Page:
Nuclear forensics is essential in response to incidents involving nuclear and other radioactive materials out of regulatory control. Scientists are expected to apply extensive analytical tools resulting with clear and credible answers, needed by decision makers. The answers are related to a large set of practical questions, like: what is the origin of the materials found out of control, what is the route by which they arrived to the scene, can the material be attributed to a specific facility, what is the "age" of the material, and more.
Most illicit trafficking incidents of nuclear materials are related to natural or low enriched uranium [ ]. Several signatures of uranium ore concentrate, such as chemical composition, rare earth element pattern, strontium and neodymium isotope ratios, anionic impurities and others, provide information on the material's history [ , , , , , , , ]. These analytical techniques are well developed and were widely adopted by the nuclear forensics community. However, more analytical tools are needed to enhance and strengthen the ability to achieve origin and route attribution.
Analysis of stable isotopes is a common, well established analytical technique, applied in many scientific fields, such as geochemistry, geology, earth science, and others. Elements such as hydrogen, carbon, nitrogen, oxygen, sulfur, bromine, chlorine and lead exhibit natural isotope variability [ , , , , , ], related to geographic location and/or to the production processes. Therefore, the determination of their isotopic composition might serve as an additional significant signature, contributing to the important process of attribution.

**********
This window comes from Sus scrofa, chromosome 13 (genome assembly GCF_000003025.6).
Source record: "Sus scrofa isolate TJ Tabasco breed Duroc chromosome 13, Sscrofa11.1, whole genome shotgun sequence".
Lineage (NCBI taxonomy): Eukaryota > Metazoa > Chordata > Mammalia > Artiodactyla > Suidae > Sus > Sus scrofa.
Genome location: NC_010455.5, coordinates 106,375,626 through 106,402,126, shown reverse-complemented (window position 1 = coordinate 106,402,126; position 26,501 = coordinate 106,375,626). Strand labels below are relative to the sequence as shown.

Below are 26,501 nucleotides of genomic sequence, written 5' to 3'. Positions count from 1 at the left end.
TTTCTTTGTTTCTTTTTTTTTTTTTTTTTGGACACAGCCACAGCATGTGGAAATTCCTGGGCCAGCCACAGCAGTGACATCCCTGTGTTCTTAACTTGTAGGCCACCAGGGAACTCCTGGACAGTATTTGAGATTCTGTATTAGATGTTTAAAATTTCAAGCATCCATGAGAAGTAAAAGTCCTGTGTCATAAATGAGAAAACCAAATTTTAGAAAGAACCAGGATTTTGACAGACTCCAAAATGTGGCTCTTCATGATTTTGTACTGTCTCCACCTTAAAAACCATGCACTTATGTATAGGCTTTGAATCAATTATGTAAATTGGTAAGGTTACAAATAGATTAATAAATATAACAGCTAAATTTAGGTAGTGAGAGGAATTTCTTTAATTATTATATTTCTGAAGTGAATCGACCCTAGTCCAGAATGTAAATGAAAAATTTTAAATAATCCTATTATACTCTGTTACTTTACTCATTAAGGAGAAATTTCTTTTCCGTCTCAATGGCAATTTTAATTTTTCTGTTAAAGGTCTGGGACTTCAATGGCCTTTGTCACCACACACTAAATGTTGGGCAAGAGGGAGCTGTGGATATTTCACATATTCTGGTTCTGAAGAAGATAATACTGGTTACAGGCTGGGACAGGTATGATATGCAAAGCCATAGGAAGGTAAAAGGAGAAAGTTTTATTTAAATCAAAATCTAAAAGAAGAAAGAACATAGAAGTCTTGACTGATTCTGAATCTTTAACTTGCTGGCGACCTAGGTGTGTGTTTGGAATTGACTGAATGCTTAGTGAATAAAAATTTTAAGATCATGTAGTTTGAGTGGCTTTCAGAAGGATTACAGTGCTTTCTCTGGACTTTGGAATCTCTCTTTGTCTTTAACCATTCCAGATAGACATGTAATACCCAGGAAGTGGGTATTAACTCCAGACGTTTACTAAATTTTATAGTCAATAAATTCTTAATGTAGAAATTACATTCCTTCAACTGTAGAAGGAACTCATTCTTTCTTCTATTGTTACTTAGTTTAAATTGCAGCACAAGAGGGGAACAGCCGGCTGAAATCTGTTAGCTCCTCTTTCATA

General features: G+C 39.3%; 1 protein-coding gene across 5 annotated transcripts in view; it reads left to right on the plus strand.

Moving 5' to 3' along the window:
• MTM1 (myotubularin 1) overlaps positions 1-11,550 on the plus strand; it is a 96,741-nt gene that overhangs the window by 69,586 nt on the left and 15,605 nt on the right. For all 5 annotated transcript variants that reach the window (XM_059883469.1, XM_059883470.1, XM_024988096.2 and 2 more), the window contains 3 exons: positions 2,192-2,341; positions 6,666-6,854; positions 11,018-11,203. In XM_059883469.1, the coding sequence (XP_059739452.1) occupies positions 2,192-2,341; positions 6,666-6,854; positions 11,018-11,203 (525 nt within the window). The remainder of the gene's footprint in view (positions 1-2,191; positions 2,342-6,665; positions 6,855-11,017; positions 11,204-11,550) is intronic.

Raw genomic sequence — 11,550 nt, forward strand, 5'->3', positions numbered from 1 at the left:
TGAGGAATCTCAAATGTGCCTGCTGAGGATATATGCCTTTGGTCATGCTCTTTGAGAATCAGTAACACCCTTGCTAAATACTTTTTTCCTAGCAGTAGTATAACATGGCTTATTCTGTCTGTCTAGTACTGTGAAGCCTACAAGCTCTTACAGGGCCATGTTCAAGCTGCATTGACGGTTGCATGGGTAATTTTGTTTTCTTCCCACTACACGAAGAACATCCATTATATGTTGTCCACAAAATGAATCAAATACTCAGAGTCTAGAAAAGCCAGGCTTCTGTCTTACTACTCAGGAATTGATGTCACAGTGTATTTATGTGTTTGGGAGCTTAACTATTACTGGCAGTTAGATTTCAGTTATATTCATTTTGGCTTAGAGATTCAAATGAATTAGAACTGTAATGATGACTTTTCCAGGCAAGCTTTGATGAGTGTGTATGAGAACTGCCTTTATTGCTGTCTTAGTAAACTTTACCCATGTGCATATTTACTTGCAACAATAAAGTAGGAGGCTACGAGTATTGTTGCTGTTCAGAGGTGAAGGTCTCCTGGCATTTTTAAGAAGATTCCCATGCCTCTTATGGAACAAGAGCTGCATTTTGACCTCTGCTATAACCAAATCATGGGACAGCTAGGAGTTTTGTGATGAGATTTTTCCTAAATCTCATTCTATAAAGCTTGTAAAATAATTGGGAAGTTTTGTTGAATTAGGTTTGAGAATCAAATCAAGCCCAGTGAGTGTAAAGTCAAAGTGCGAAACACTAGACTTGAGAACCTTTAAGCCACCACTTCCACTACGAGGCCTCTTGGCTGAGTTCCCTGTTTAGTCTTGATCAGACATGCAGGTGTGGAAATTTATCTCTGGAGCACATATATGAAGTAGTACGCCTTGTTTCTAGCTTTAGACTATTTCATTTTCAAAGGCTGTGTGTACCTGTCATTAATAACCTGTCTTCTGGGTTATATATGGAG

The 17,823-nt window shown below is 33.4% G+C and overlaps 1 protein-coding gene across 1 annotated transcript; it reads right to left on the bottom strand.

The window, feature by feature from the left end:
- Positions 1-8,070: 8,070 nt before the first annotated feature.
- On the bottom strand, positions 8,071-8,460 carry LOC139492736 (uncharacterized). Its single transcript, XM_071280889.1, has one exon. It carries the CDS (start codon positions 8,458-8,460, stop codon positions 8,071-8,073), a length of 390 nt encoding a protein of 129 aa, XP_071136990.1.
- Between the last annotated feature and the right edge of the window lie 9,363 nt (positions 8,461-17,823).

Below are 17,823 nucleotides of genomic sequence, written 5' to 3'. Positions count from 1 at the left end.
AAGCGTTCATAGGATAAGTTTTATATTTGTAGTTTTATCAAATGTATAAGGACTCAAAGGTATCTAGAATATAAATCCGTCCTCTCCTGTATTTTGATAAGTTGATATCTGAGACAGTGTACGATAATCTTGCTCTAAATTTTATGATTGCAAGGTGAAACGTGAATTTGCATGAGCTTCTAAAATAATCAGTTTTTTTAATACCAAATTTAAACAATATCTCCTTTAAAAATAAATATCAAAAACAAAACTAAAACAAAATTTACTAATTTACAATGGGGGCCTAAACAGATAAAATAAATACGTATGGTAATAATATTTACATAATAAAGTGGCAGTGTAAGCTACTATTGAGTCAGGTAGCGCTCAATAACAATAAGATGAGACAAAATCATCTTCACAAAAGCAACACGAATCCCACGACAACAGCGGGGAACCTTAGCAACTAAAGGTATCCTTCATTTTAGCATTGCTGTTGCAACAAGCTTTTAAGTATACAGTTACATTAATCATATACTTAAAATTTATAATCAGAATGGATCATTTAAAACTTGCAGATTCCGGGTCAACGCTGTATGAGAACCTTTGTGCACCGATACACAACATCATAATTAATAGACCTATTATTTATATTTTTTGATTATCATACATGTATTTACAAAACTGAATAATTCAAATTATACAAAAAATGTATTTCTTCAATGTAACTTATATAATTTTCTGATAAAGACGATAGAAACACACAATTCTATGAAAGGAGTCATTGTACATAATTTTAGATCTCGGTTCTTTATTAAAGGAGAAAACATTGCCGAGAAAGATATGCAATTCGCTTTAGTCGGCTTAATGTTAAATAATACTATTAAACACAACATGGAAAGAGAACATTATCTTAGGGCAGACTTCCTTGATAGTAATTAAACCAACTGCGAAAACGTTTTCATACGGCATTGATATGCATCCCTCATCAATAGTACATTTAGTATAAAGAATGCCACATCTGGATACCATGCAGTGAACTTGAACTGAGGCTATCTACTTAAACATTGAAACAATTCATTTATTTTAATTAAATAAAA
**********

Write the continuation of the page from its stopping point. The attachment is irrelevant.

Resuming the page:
Though being attractive to be used for attribution while conducting a nuclear forensics investigation, the implantation of stable isotopes analysis in relevant incidents, is rather small. The reasons for that will be described.
The use of various chronometers for the determination of the material's age, demands the application of chemical separation procedures, due to age shift which might occur by the presence of unwanted "daughters" in the solution. That is an important signature attracting the scientific community for ongoing improvements.
We will present recent published researches reporting on stable isotopes analysis related to nuclear forensic and model age chronometers as well.